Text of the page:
Filanet InterJak 200, $695
In a Nutshell
- Solid-state device is flash-upgradeable and is optimized for networking via its specialized ASIC chips
- Innovative modular design allows for many types of broadband and remote access configurations
- Supports a myriad of storage and connectivity devices through its integrated Firewire and USB ports
- Completely encrypted management sessions keep the hackers at bay
- Snappy and intuitive Web-based configuration
- No default e-mail service, though available as a future upgrade
- Filanet “Dino” ASIC based on ARM-9 CPU
- Dual 10/100BaseT Ethernet
- Dual USB
- Dual IEEE1394A (FireWire)
- Ethernet Plus
Over the last year in our Reviews section, we’ve shown you a lot of appliances. Many of them were good general-purpose units that focused on the SOHO (Small Office/Home Office) and small business markets. All of these provide basic file and print sharing, DHCP servers, e-mail servers, and DNS and Internet connection sharing, but none of the devices seemed like they were terribly different from one another.
Denmark-based Filanet rises above its competitors with their InterJak 200. It focuses on providing Internet security and gateway services for medium to large businesses.
Unlike many of its Linux-based Net appliance brethren, the InterJak 200 is not just a scaled-down PC. Instead, it more resembles a smart router or a hardware firewall because it’s a solid-state device with no moving parts. The InterJak 200 is based on a specially designed ASIC (Application Specific Integrated Circuit) architecture known as the Dino.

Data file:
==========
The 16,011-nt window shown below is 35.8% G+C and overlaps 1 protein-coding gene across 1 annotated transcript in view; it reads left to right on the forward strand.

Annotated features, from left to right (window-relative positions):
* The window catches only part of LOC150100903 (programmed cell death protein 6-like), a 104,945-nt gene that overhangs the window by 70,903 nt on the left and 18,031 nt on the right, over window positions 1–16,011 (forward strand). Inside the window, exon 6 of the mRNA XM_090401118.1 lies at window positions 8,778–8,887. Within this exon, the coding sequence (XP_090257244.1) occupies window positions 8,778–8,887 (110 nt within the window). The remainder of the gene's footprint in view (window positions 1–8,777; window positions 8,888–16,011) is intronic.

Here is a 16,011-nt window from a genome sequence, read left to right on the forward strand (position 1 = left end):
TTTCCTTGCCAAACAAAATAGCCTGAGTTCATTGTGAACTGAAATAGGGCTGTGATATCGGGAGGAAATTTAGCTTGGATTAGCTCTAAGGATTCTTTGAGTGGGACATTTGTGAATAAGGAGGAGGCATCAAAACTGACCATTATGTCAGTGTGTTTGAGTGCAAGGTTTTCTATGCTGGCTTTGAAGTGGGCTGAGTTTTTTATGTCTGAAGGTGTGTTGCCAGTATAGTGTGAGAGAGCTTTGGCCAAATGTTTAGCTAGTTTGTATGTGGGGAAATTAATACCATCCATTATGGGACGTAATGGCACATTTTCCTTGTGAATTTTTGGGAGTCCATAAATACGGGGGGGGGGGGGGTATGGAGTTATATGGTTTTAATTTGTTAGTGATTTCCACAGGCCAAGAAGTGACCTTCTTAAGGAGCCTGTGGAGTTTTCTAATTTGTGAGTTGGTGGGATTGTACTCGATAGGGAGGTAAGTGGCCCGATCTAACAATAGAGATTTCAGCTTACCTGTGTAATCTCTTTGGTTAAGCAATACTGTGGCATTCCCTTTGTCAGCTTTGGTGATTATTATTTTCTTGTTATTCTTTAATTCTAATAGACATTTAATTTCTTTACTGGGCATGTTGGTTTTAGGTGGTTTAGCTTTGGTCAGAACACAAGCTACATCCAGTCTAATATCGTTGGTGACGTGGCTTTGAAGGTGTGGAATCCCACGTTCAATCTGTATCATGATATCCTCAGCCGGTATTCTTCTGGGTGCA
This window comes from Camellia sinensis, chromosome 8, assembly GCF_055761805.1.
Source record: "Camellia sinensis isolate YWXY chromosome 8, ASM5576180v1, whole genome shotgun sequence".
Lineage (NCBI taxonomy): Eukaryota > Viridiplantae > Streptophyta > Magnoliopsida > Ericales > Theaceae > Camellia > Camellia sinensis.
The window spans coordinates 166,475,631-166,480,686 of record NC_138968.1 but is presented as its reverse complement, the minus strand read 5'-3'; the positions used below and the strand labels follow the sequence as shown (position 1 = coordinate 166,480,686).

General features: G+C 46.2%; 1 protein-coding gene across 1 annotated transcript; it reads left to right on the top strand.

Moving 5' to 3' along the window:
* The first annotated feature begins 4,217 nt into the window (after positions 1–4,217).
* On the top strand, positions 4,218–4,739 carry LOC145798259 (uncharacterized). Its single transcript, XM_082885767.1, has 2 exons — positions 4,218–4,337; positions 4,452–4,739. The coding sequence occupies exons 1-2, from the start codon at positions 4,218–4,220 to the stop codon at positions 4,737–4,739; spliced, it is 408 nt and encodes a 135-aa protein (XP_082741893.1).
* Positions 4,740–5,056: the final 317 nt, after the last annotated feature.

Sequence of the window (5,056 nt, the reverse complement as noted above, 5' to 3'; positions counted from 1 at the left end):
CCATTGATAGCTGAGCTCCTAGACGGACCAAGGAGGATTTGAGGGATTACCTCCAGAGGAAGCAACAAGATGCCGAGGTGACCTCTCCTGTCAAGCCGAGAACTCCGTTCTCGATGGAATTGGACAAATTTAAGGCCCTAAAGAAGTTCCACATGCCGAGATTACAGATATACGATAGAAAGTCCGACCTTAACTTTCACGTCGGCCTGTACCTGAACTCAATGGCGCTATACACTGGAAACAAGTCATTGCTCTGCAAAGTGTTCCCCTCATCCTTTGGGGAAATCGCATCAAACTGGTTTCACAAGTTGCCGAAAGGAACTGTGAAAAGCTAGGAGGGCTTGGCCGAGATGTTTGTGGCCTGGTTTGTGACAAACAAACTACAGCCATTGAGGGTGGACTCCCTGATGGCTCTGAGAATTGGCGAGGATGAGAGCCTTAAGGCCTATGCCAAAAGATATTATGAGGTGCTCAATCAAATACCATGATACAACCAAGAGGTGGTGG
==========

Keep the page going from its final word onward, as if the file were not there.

The base unit has two Ethernet ports, two FireWire (IEEE 1394) ports, and two USB ports. The InterJak also comes with a PCI expansion slot that can be preconfigured with an additional Ethernet adapter, an ISDN terminal adapter, a DSL modem, a T1 interface, or even a 802.11 wireless access port. This allows the InterJak to be sold in a variety of configurations to ISPs and Filanet Advantage Partners looking to deploy it as a turnkey Internet gateway solution.
For our testing, we chose the Ethernet Plus model, which adds yet another 10/100 Ethernet port. We wanted to create a DMZ outside of our firewall where we could place our Web and e-mail servers. We set up the box by plugging the unit’s Ethernet port 1 into our LAN, then connected the appropriate broadband device to the designated WAN port, and powered the unit up. The device ships with a Windows-based utility that can change the unit’s default internal IP address. However, the unit was completely configurable by our Web browser almost immediately, as it assigned all our workstations a dynamic IP address with its built-in DHCP server.
We did have one minor problem with the WAN IP address being automatically assigned. Working with Filanet’s attentive customer support, we determined the problem was due to the way our cable service provider was provisioning addresses. Filanet told us to boot the InterJak up first, wait 30 seconds, and then turn on our cable modem. This solved the problem.
Changing the InterJak’s configuration, as well as the enabling and disabling the services it provides, is done via a Web-based GUI that runs over an encrypted session. By default, the InterJak functions as an ipchains-based firewall, a file and print server, a DHCP server, a NAT gateway, an IP router, and a DMZ. Additional services may be purchased for the InterJak 200. These include site-to-site IPSec and client PPTP remote access Virtual Private Networking (VPN), Web content filtering, and network monitoring. Built-in e-mail services would have been nice, but most companies who would use the InterJak already have their own e-mail service, so this is not a major shortcoming.
With all of the “me-too” SOHO Linux appliances out there, the solid-state InterJak is a breath of fresh air that shows that Linux can be used for enterprise-class networking and security hardware.